Cardinal makes New Year play for family values

By staff writers
January 1, 2008

Cardinal Cormac Murphy-O'Connor, the spiritual leader of the Roman catholic Church in England and Wales, has used his New Year message to stress the importance of marriage and what are thought of as "traditional family values".

He claimed that most parents did not want their children to be taught that marriage was nothing more than "one lifestyle choice among many", urged parents to bring God into their homes, and said the "traditional family" remained central to the well-being of society but was being dangerously eroded.

Society was slowly waking up to the dangers of climate change and pollution for the planet, said the Cardinal, but seemed largely oblivious to the destruction of the family.

His remarks will be crticised by those who will see them as, in part, a thinly-veiled assault on equality legislation for homosexuals and others, which the Church has rigorously opposed in 2007, claiming that they undermine marriage - a contention rejected as simplistic and one-sided by many others, Christian and otherwise.

Cardinal Cormac Murphy O'Connor declared: "It has taken us a long time to realise that if we cut down trees, use cars with highly leaded fuels and build factories with toxic emissions, we were gradually destroying the ecosystem within which we live and breathe."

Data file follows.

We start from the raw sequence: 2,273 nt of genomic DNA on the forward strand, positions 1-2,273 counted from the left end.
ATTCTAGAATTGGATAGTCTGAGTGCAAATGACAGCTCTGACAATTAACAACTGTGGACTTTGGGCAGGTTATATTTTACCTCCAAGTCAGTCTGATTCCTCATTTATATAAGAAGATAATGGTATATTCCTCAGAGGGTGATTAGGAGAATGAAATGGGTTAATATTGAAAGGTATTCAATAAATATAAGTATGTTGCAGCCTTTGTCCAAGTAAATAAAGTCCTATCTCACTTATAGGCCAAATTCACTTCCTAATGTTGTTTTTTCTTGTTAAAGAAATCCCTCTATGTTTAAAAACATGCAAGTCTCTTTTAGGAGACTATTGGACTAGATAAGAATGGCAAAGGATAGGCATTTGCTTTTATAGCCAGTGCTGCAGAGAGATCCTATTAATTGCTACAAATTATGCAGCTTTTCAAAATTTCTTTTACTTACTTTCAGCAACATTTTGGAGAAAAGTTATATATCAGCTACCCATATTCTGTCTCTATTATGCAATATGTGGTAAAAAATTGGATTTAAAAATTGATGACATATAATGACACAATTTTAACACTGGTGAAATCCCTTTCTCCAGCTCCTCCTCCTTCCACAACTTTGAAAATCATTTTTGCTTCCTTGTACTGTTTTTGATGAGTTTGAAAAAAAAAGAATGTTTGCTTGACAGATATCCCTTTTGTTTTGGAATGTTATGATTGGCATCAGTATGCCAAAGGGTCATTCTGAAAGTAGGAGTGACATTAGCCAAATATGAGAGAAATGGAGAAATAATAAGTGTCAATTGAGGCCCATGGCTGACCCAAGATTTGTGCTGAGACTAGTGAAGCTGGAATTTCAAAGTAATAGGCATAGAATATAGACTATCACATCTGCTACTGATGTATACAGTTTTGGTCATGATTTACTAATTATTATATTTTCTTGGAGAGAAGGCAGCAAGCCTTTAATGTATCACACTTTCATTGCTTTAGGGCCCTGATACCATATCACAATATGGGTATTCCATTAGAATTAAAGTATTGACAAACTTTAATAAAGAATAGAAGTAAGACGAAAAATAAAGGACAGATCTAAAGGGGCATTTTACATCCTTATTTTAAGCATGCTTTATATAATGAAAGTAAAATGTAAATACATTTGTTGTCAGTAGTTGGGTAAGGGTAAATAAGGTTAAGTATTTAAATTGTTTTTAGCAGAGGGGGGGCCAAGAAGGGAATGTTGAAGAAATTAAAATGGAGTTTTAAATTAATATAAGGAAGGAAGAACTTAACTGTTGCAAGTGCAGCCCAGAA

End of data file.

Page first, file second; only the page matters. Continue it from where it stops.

"Perhaps, however, it has been harder for us to admit those elements in our relationships or in our society which have contributed to the fragmentation of the family," he continued.

"Yet it is equally true that we are rapidly moving the very structures on which society is built and on which humanity depends; we are gradually destroying the 'ecosystem' that supports the family," he added.

The Cardinal said that although a traditionalist, he was aware that many people had suffered broken marriages or were "courageous" single parents and he understood their sorrow and hurt. He did not mention gay couples.

Christians who adopt a different approach to the Cardinal argue that the solidity of faithfulness in marriage is part of a rich pattern of relationships created by the Gospel beyond the 'established' bonds of blood, hierarchy and kinship.

They point out that Jesus prioritised the creation of a new community of companions above existing ties, and that his own origins were anything but "traditional".


Also from Ekklesia: Deirdre Good, Jesus' Family Values.

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